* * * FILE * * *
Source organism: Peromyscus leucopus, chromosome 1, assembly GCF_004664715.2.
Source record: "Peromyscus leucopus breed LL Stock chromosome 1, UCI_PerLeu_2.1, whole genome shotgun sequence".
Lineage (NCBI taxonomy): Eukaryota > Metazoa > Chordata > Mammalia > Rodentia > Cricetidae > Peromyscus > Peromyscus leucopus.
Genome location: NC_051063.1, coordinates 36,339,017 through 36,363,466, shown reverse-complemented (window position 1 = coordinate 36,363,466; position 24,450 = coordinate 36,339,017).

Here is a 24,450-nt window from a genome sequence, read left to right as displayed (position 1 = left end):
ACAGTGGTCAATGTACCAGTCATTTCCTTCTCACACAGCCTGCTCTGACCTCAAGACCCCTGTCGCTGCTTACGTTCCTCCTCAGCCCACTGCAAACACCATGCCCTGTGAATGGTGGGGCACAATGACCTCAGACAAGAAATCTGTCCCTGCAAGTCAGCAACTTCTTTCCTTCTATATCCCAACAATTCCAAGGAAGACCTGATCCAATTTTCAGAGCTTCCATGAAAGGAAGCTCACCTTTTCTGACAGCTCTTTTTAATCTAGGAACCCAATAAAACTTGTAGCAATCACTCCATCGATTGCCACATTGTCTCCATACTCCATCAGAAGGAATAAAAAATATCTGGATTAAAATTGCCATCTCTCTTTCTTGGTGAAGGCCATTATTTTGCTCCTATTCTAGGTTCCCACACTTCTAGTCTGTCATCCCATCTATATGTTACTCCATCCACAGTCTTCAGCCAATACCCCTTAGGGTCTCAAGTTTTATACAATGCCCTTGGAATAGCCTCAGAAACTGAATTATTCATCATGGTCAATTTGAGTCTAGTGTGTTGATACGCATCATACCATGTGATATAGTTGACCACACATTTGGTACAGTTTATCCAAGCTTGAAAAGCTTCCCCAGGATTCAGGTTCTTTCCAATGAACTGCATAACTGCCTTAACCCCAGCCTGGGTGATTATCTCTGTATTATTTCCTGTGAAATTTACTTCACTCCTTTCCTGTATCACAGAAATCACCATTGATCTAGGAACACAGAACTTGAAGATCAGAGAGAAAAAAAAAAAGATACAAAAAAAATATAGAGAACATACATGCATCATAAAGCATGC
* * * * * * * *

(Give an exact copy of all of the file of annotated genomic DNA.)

Source organism: Peromyscus leucopus, chromosome 1, assembly GCF_004664715.2.
Source record: "Peromyscus leucopus breed LL Stock chromosome 1, UCI_PerLeu_2.1, whole genome shotgun sequence".
Lineage (NCBI taxonomy): Eukaryota > Metazoa > Chordata > Mammalia > Rodentia > Cricetidae > Peromyscus > Peromyscus leucopus.
Genome location: NC_051063.1, coordinates 36,339,017 through 36,363,466, shown reverse-complemented (window position 1 = coordinate 36,363,466; position 24,450 = coordinate 36,339,017).

Here is a 24,450-nt window from a genome sequence, read left to right as displayed (position 1 = left end):
ACAGTGGTCAATGTACCAGTCATTTCCTTCTCACACAGCCTGCTCTGACCTCAAGACCCCTGTCGCTGCTTACGTTCCTCCTCAGCCCACTGCAAACACCATGCCCTGTGAATGGTGGGGCACAATGACCTCAGACAAGAAATCTGTCCCTGCAAGTCAGCAACTTCTTTCCTTCTATATCCCAACAATTCCAAGGAAGACCTGATCCAATTTTCAGAGCTTCCATGAAAGGAAGCTCACCTTTTCTGACAGCTCTTTTTAATCTAGGAACCCAATAAAACTTGTAGCAATCACTCCATCGATTGCCACATTGTCTCCATACTCCATCAGAAGGAATAAAAAATATCTGGATTAAAATTGCCATCTCTCTTTCTTGGTGAAGGCCATTATTTTGCTCCTATTCTAGGTTCCCACACTTCTAGTCTGTCATCCCATCTATATGTTACTCCATCCACAGTCTTCAGCCAATACCCCTTAGGGTCTCAAGTTTTATACAATGCCCTTGGAATAGCCTCAGAAACTGAATTATTCATCATGGTCAATTTGAGTCTAGTGTGTTGATACGCATCATACCATGTGATATAGTTGACCACACATTTGGTACAGTTTATCCAAGCTTGAAAAGCTTCCCCAGGATTCAGGTTCTTTCCAATGAACTGCATAACTGCCTTAACCCCAGCCTGGGTGATTATCTCTGTATTATTTCCTGTGAAATTTACTTCACTCCTTTCCTGTATCACAGAAATCACCATTGATCTAGGAACACAGAACTTGAAGATCAGAGAGAAAAAAAAAAAGATACAAAAAAAATATAGAGAACATACATGCATCATAAAGCATGC